In today's business corporations the stories of sexual harassment are becoming more common. Offices are not trying to solve these problems, but brush them under the carpet. Most reports filed are simply looked at once and never again. Newman states that " The number of sexual harassment charges filed with the Equal Employment Opportunity Commission (EEOC) and with state and local fair employment practices agencies around the country totaled 15,836 in 2000, up from 10,532 in 1992" ( Newman 1). The problem of sexual harassment in the work environment can be fixed through corporate workshops which government can enforce and regulate.
Sexual harassment is usually directed towards the women in the office. Studies show that 6 to 16 percent of administrative-level female have experienced unwanted sexual advances. Unwanted sexual advances are instances in which a co-worker makes you feel uncomfortable in the sense of talking or making gestures that are sexual.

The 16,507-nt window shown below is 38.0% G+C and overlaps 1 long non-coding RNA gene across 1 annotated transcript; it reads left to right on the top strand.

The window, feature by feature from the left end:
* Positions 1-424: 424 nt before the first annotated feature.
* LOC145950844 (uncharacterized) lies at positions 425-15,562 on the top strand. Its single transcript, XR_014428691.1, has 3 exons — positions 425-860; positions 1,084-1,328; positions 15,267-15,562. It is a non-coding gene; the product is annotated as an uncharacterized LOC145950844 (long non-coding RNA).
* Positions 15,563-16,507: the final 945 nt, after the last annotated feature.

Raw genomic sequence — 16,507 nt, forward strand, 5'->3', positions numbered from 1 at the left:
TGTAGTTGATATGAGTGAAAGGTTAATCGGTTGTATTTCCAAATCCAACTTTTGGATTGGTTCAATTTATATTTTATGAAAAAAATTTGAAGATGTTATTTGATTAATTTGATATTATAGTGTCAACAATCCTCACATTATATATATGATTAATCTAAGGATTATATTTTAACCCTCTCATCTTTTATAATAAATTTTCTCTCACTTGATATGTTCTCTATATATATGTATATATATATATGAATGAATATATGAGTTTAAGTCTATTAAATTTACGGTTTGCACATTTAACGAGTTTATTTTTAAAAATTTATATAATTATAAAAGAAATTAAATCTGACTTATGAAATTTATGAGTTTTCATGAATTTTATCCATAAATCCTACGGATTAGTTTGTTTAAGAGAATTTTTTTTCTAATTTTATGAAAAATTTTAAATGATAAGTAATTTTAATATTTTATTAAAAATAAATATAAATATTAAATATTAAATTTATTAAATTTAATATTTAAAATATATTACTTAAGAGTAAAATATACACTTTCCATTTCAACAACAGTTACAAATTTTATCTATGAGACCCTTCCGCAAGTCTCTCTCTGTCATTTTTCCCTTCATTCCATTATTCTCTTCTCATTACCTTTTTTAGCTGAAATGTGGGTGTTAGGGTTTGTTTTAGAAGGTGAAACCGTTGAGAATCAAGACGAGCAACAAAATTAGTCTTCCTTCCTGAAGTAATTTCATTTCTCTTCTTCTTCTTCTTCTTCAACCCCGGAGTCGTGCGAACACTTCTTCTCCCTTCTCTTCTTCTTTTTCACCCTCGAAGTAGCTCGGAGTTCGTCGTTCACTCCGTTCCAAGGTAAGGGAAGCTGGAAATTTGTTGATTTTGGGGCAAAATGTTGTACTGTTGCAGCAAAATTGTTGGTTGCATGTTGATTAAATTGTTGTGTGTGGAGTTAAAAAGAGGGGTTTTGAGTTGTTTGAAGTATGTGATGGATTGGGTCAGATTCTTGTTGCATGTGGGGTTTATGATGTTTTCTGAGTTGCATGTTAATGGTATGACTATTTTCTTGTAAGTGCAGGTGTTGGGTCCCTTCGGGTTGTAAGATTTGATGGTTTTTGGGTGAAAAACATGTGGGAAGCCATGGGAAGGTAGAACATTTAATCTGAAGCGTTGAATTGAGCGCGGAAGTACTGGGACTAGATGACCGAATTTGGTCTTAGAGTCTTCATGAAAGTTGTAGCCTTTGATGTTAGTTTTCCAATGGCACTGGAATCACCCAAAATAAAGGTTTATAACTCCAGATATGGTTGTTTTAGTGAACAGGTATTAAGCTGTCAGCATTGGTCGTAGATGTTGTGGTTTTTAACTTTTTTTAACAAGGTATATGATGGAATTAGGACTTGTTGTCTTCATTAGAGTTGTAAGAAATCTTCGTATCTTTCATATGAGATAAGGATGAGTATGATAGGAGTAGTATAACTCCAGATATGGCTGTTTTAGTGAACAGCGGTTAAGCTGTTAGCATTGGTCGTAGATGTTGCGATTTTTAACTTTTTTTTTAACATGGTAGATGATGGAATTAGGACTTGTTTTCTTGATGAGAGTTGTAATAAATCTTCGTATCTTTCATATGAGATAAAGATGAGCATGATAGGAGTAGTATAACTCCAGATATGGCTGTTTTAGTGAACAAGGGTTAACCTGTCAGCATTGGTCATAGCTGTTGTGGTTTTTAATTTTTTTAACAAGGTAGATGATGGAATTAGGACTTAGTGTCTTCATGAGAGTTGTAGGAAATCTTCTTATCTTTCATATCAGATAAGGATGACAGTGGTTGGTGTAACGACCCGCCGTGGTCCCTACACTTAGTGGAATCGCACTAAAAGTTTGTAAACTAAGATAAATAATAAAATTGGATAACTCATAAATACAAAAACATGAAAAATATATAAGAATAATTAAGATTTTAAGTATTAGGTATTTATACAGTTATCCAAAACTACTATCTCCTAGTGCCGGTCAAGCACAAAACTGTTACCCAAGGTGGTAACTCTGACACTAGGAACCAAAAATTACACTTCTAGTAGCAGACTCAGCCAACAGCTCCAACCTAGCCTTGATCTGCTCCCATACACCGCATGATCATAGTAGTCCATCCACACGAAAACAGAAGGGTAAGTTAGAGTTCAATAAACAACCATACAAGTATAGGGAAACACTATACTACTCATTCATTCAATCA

One tells this person to stop but he or she continues to harass the victim. Up to 24 percent of the women had experienced requests for sexual favors, 36 percent offensive physical contact, and up to 57 percent offensive verbal behavior. (Newman 2) In an office a women should feel comfortable around all co-workers. But if the possibility of sexual harassment is evident in the office being herself becomes hard for that woman.
Most companies set up their policies to strictly benefit the company. Employers become strictly liable for sexual harassment committed by fellow co-workers. But only when the harassment victim follows by employment actions, such as a discharge, demotion or a degrading and embarrassing reassignment of the employee. Without an employment action, an employer could defend a sexual harassment lawsuit by saying that the harassed employee failed to report the incident properly. The company could say without a...